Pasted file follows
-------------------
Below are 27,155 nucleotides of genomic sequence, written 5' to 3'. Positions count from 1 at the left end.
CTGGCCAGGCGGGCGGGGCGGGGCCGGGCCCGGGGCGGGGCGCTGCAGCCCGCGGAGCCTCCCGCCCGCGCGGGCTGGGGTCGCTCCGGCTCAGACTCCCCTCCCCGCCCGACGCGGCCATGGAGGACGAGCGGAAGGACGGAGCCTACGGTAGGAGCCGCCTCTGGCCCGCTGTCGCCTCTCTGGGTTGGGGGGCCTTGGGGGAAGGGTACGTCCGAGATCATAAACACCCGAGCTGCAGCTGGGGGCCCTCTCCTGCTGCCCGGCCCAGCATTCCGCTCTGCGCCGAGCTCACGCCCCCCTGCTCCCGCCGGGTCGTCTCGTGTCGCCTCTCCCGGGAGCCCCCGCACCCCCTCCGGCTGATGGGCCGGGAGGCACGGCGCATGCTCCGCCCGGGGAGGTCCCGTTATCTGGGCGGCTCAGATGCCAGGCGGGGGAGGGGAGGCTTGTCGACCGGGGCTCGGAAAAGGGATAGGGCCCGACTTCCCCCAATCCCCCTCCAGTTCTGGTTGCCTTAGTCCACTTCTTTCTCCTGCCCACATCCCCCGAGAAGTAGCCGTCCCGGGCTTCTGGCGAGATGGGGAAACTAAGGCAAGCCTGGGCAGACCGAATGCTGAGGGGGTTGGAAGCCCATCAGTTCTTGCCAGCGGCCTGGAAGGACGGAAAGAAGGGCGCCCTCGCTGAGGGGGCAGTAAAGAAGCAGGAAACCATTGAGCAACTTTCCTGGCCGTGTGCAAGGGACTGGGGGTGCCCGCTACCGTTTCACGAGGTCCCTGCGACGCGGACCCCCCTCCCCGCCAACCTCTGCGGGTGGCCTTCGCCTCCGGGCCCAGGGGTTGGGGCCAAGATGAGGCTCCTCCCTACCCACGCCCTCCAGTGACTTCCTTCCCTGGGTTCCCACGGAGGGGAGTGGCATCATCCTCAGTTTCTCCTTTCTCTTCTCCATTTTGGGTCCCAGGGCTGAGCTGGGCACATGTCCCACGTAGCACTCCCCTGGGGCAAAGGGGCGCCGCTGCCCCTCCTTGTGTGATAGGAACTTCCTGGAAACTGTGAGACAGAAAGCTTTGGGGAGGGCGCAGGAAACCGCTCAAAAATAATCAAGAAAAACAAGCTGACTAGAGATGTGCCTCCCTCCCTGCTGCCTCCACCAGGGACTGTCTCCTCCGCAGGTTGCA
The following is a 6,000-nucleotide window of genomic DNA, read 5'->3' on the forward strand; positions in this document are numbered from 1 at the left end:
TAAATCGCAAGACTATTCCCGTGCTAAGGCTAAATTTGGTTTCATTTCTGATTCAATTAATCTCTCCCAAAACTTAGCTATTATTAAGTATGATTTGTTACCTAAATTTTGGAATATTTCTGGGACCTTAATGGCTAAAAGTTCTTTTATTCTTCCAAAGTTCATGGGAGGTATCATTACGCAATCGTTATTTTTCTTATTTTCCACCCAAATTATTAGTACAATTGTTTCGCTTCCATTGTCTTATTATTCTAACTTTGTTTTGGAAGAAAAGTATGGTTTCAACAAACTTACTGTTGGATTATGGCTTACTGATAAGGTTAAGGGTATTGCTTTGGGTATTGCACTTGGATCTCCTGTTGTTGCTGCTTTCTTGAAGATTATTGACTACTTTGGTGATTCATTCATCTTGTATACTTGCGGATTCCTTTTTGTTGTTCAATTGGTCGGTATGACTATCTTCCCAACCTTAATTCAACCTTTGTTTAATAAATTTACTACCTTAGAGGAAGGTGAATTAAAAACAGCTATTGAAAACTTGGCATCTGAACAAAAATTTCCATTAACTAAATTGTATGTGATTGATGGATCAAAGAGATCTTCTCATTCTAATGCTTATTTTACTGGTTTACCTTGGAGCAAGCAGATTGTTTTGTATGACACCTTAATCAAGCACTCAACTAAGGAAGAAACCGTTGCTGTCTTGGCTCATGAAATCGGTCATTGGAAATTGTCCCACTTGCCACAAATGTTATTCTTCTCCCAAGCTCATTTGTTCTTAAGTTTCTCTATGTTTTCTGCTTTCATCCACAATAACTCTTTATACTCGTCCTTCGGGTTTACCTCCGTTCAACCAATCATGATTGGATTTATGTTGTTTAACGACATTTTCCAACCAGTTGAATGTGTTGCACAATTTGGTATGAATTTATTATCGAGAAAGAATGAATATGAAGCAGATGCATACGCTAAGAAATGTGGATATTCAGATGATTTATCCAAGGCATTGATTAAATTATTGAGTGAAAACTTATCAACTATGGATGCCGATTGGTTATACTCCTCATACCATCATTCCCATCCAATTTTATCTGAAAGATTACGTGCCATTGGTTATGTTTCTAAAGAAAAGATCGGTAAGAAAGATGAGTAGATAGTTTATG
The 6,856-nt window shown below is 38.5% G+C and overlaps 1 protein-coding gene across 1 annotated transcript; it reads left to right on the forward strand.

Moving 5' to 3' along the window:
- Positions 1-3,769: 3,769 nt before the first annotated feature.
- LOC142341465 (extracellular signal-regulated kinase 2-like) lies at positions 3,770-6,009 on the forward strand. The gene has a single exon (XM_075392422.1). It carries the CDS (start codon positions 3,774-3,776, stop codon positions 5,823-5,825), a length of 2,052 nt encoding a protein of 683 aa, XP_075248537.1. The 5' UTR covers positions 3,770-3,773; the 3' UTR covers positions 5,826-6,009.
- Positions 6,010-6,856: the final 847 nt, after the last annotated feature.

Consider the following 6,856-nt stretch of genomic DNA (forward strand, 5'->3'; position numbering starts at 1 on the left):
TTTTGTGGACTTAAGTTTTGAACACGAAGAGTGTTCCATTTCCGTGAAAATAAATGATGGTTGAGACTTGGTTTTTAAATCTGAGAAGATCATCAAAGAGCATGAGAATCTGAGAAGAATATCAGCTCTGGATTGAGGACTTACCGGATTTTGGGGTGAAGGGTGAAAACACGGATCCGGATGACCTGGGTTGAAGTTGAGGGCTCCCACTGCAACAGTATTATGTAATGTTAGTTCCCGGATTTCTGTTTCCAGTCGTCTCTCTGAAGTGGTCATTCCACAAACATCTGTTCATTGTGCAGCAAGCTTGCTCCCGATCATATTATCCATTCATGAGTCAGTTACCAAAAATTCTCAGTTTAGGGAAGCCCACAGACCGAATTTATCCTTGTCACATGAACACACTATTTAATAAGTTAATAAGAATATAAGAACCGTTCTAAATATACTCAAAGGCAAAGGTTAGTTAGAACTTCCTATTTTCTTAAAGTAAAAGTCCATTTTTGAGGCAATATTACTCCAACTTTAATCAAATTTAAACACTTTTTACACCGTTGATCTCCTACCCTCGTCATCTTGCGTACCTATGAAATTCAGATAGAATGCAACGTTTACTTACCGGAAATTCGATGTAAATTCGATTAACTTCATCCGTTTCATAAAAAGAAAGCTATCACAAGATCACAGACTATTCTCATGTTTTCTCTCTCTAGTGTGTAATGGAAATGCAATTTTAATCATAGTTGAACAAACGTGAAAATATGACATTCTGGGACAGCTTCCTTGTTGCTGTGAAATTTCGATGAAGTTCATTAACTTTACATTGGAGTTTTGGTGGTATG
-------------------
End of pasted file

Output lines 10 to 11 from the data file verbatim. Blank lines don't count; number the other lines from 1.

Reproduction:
Consider the following 6,856-nt stretch of genomic DNA (forward strand, 5'->3'; position numbering starts at 1 on the left):
TTTTGTGGACTTAAGTTTTGAACACGAAGAGTGTTCCATTTCCGTGAAAATAAATGATGGTTGAGACTTGGTTTTTAAATCTGAGAAGATCATCAAAGAGCATGAGAATCTGAGAAGAATATCAGCTCTGGATTGAGGACTTACCGGATTTTGGGGTGAAGGGTGAAAACACGGATCCGGATGACCTGGGTTGAAGTTGAGGGCTCCCACTGCAACAGTATTATGTAATGTTAGTTCCCGGATTTCTGTTTCCAGTCGTCTCTCTGAAGTGGTCATTCCACAAACATCTGTTCATTGTGCAGCAAGCTTGCTCCCGATCATATTATCCATTCATGAGTCAGTTACCAAAAATTCTCAGTTTAGGGAAGCCCACAGACCGAATTTATCCTTGTCACATGAACACACTATTTAATAAGTTAATAAGAATATAAGAACCGTTCTAAATATACTCAAAGGCAAAGGTTAGTTAGAACTTCCTATTTTCTTAAAGTAAAAGTCCATTTTTGAGGCAATATTACTCCAACTTTAATCAAATTTAAACACTTTTTACACCGTTGATCTCCTACCCTCGTCATCTTGCGTACCTATGAAATTCAGATAGAATGCAACGTTTACTTACCGGAAATTCGATGTAAATTCGATTAACTTCATCCGTTTCATAAAAAGAAAGCTATCACAAGATCACAGACTATTCTCATGTTTTCTCTCTCTAGTGTGTAATGGAAATGCAATTTTAATCATAGTTGAACAAACGTGAAAATATGACATTCTGGGACAGCTTCCTTGTTGCTGTGAAATTTCGATGAAGTTCATTAACTTTACATTGGAGTTTTGGTGGTATG